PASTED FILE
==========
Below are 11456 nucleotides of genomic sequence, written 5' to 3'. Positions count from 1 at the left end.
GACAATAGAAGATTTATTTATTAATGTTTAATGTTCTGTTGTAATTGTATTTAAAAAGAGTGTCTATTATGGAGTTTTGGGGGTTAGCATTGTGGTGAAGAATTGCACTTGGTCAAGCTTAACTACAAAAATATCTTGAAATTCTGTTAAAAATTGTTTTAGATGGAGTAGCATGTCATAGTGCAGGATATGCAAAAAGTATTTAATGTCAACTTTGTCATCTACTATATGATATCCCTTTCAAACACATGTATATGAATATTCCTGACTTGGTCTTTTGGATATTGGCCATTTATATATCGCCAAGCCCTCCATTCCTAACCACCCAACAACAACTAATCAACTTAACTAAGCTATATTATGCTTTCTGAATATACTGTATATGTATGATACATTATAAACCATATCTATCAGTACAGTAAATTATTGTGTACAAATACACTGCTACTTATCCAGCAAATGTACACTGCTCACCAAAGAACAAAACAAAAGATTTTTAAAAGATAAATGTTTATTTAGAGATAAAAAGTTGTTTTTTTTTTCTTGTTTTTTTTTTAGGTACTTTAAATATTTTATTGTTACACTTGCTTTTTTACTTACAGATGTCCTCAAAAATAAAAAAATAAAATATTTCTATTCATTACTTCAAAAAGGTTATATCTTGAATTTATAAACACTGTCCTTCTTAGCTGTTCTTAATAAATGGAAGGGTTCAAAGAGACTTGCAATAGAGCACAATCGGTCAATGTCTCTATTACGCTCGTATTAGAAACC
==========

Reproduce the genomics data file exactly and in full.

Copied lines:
Below are 11456 nucleotides of genomic sequence, written 5' to 3'. Positions count from 1 at the left end.
GACAATAGAAGATTTATTTATTAATGTTTAATGTTCTGTTGTAATTGTATTTAAAAAGAGTGTCTATTATGGAGTTTTGGGGGTTAGCATTGTGGTGAAGAATTGCACTTGGTCAAGCTTAACTACAAAAATATCTTGAAATTCTGTTAAAAATTGTTTTAGATGGAGTAGCATGTCATAGTGCAGGATATGCAAAAAGTATTTAATGTCAACTTTGTCATCTACTATATGATATCCCTTTCAAACACATGTATATGAATATTCCTGACTTGGTCTTTTGGATATTGGCCATTTATATATCGCCAAGCCCTCCATTCCTAACCACCCAACAACAACTAATCAACTTAACTAAGCTATATTATGCTTTCTGAATATACTGTATATGTATGATACATTATAAACCATATCTATCAGTACAGTAAATTATTGTGTACAAATACACTGCTACTTATCCAGCAAATGTACACTGCTCACCAAAGAACAAAACAAAAGATTTTTAAAAGATAAATGTTTATTTAGAGATAAAAAGTTGTTTTTTTTTTCTTGTTTTTTTTTTAGGTACTTTAAATATTTTATTGTTACACTTGCTTTTTTACTTACAGATGTCCTCAAAAATAAAAAAATAAAATATTTCTATTCATTACTTCAAAAAGGTTATATCTTGAATTTATAAACACTGTCCTTCTTAGCTGTTCTTAATAAATGGAAGGGTTCAAAGAGACTTGCAATAGAGCACAATCGGTCAATGTCTCTATTACGCTCGTATTAGAAACC